Corruption Galore: the Supreme Court Despises Democracy.


I usually refrain from writing on political issues such as Campaign Finance Reform because of an admitted lack of knowledge of the wide, complex American Political Landscape.

However, the recent Supreme Court decision allowing corporations to donate as much as they please to the campaigns of their preferred political candidate is too important to pass up.

I did not read the entire case; I read the syllabus(a summary).

The Court’s opinion hinges upon the following statement:

this Court now concludes that independent expenditures, including those made by corporations, do not give rise to corruption or the appearance of corruption. That speakers may have influence over or access to elected officials does not mean that those officials are corrupt. And the appearance of influence or access will not cause the electorate to lose faith in this democracy.
The Majority lauds the importance of not chilling the free speech of corporations. The government(FEC, here)  counters, claiming that money donated by large, for-profit corporations could very likely lead to corruption of public officials, or the appearance of corruption in the eyes of the voters.

Look closely at the quoted text. The Majority claims, with no accompanying evidence, that money contributed by Corporations to a candidate does not give rise to corruption or the appearance of corruption in the eyes of the electorate. This conclusory holding can be rebutted by common sense, and is probably undermined by substantial empirical evidence. (i.e. evidence collected in Congress’ implementation of Campaign Finance reform laws.)

Take me, a regular citizen who votes. Take Exxon-Mobil, a gargantuan corporation with pockets as deep as the deepest wells they dig into for their black gold.

Exxon-Mobil wants to drill for oil in the pristine Adirondack mountains of upstate NY.A central obstacle to this drilling is me, who with my large girth, is able to prevent Exxon’s construction crews from entering the mountains. I am not alone; I have a sizable amount of citizens supporting me, including a current Senator from NY, Mr. Pristine Forest. Mr. Forest faces an upcoming election against Senator Oiley.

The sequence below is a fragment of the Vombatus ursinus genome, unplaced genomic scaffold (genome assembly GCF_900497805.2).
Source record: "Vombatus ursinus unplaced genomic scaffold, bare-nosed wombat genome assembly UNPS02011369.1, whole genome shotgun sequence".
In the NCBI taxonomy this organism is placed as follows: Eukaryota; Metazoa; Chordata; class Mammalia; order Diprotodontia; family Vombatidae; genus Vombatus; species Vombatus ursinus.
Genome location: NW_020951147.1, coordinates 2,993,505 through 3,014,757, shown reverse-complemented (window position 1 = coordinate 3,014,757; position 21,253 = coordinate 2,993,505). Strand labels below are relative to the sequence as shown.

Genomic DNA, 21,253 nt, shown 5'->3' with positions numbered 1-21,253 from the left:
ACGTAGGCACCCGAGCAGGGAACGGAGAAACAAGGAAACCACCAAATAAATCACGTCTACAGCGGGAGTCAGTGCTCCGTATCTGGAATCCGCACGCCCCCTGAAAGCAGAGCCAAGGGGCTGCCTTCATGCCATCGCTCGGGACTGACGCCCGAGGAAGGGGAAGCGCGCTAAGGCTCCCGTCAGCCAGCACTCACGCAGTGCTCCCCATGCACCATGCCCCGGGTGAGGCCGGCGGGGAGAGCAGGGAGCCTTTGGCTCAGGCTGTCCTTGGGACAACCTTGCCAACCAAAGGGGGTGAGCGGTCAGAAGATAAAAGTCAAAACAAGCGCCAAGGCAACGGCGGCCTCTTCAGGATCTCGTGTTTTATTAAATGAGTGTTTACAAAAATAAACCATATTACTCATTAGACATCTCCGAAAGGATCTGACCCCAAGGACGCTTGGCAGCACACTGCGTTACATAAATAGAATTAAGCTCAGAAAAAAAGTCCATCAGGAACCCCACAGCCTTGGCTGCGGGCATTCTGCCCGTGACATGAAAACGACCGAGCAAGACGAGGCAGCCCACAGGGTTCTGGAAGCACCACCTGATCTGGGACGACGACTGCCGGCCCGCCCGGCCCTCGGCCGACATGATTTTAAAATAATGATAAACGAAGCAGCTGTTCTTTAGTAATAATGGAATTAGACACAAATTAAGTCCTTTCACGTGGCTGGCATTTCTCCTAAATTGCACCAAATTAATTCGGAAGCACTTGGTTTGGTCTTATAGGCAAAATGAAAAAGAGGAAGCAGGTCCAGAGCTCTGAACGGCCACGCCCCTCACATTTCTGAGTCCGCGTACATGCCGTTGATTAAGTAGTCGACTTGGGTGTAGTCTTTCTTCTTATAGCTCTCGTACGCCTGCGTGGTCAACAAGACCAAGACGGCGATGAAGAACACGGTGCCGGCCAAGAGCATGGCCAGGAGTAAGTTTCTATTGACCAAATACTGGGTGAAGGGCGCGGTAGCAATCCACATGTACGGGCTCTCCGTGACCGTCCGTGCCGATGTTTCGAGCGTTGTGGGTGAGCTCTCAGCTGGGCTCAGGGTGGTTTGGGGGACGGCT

Exxon donates $100 million to Oiley’s campaign, which allows the latter to send his pro-business message to an unprecedented amount of NY’s voters. Most of Oiley’s campaign advertisements contain crafty, convincing attacks on Mr. Forest suitability for office. This, in turn, creates a wave of anger amongst many N.Y. voters towards Mr. Forest. Most of Oiley’s campaign sticks to non-substantive, yet convincing, rabble-rousing. Oiley wins the election, I am put in Jail for trespassing, and, lo and behold, the Adirondack Mountains are soon transformed into a desolate wasteland.

Does the preceding hypothetical sound like corruption? It does to me. Although the donations of for-profit corporations to political candidates will not always lead to corruption in that candidate, it is at the very least a certainty that it could. The majority in the decision held, with its own subjective 100 % certainty, that unlimited donations from for-profit corporations CANNOT lead to corruption of the elected officials. Ridiculous.

The second part of the majority’s holding on dismissing concerns of corruption is even more preposterous because the Supreme Court has no means available, outside of mind reading, to determine what will lead to the appearance of corruption in the eyes of the electorate. Giant cash donations from a corporation to politicians, who already don’t have the best reputation, will probably tend to create the appearance of corruption.

In fact, many voters already believe that our politicians are as rotten as a log subjected to termites on steroids. It is no secret that in the recent past, in an election between two candidates, the candidate with more money to run their campaign prevailed victorious.(See Obama v. Hilary; Obama v. Mccain).

This decision creates more potential terrors. La Macha, at Vivirlatino, sums the terror up well:
…the idea that a corporation that is owned by shareholders (who are not all U.S. citizens) will have this unprecedented ability to influence elections is stunning to me

This is the age of the multi-national, behemoth corporation. Last time I checked, the U.S. does not patrol the world ensuring that foreign nationals are guaranteed their freedom of speech under the U.S. Constitution. Sure,  the U.S. does promote freedom of speech abroad, but it does so under the framework of International Human Rights, not our own constitution. Imagine the King of Saudi Arabia directly influencing who runs the U.S.

This is a bad decision that has the potential to undermine our democracy, even destroy it.

If one cares about democracy in the U.S., it would not be a bad idea to base your next presidential vote on the candidate who is more likely to put a decent justice on the bench.

You can read the decision, here.


2 Responses to “Corruption Galore: the Supreme Court Despises Democracy.”

  1. la macha Says:

    good post. I’ve been reading commentary on it and made it through a big portion of the decision (not the whole thing)–and I fail to see anything good about it at all, even for those who are strict conservatives.

  2. bjohns15 Says:


    The dissent by Stevens is a great chewing out of the Majority. Maybe one of the 5 of the majority here will be replaced by a justice with more integrity(i.e. using empirical evidence to support central premises of one’s holding instead of what was used here: nothing).

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